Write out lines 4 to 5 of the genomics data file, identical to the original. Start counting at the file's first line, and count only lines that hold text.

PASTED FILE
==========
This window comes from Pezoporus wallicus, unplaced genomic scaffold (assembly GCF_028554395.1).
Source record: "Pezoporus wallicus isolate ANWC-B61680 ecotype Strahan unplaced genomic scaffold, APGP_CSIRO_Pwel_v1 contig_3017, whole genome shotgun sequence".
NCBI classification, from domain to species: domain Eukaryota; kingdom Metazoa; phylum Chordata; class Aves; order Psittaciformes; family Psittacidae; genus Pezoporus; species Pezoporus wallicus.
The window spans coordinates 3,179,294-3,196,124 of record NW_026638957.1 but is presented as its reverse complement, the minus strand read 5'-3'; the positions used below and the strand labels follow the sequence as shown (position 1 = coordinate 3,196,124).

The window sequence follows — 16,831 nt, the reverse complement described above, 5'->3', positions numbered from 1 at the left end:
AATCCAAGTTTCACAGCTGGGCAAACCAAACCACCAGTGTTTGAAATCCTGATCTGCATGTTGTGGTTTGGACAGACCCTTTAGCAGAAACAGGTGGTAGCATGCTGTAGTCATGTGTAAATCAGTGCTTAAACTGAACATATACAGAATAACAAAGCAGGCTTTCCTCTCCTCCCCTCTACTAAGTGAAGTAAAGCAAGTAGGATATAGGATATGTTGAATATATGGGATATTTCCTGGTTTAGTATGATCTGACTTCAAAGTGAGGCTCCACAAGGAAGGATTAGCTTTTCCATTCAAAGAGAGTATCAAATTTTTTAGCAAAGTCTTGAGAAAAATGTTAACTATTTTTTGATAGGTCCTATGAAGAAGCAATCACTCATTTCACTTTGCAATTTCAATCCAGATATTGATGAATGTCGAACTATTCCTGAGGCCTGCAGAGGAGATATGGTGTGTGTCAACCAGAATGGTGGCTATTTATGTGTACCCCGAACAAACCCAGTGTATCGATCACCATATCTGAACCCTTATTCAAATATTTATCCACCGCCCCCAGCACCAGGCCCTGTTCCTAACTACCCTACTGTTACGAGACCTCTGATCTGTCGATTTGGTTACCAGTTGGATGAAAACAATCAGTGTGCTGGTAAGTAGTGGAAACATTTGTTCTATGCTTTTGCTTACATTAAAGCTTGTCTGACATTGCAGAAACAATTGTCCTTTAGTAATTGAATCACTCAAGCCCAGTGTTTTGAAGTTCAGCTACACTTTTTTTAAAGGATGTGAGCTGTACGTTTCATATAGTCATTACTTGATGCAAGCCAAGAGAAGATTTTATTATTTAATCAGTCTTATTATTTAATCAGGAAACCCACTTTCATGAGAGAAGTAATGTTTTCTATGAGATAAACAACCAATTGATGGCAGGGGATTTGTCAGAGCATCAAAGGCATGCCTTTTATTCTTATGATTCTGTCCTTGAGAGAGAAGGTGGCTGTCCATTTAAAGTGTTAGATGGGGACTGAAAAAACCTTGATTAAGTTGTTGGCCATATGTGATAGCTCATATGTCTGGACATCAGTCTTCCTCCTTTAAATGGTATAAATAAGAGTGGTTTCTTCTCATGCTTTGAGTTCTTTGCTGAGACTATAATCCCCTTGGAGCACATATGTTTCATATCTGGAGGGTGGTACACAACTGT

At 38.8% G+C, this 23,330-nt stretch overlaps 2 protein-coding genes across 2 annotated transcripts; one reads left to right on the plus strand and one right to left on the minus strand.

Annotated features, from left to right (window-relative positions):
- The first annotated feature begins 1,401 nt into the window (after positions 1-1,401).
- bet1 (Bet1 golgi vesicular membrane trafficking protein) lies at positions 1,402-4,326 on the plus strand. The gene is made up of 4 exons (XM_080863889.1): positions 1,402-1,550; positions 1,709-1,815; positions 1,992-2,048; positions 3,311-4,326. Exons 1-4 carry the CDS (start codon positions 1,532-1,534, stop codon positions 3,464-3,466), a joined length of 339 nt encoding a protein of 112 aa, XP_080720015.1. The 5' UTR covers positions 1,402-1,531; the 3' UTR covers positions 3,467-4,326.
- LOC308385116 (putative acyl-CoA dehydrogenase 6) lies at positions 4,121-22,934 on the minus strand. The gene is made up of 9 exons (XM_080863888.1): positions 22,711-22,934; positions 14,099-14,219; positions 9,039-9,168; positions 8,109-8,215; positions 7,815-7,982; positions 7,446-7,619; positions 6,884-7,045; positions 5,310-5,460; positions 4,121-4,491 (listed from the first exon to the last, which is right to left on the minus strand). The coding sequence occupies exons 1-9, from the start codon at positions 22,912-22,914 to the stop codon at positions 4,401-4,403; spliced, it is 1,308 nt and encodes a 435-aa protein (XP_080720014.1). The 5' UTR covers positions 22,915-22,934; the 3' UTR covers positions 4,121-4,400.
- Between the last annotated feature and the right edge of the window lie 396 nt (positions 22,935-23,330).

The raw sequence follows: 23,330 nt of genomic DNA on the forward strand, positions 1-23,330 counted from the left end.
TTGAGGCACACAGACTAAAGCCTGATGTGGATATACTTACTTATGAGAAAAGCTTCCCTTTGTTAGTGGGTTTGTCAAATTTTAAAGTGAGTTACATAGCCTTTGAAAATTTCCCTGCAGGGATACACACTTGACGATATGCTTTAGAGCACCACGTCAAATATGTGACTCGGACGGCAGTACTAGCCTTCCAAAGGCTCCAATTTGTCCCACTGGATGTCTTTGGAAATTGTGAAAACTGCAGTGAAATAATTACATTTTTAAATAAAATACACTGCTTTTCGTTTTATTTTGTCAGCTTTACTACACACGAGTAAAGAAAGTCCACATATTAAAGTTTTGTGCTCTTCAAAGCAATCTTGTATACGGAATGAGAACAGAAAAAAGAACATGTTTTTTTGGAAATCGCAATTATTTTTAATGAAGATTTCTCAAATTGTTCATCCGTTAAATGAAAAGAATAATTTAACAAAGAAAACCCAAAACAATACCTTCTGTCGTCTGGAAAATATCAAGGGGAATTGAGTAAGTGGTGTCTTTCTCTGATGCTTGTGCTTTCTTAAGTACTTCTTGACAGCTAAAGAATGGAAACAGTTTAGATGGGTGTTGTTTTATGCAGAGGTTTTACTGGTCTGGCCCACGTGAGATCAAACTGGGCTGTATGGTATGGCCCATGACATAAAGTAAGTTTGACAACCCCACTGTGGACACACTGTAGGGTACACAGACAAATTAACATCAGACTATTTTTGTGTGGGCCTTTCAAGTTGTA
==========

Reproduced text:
The window spans coordinates 3,179,294-3,196,124 of record NW_026638957.1 but is presented as its reverse complement, the minus strand read 5'-3'; the positions used below and the strand labels follow the sequence as shown (position 1 = coordinate 3,196,124).

The window sequence follows — 16,831 nt, the reverse complement described above, 5'->3', positions numbered from 1 at the left end: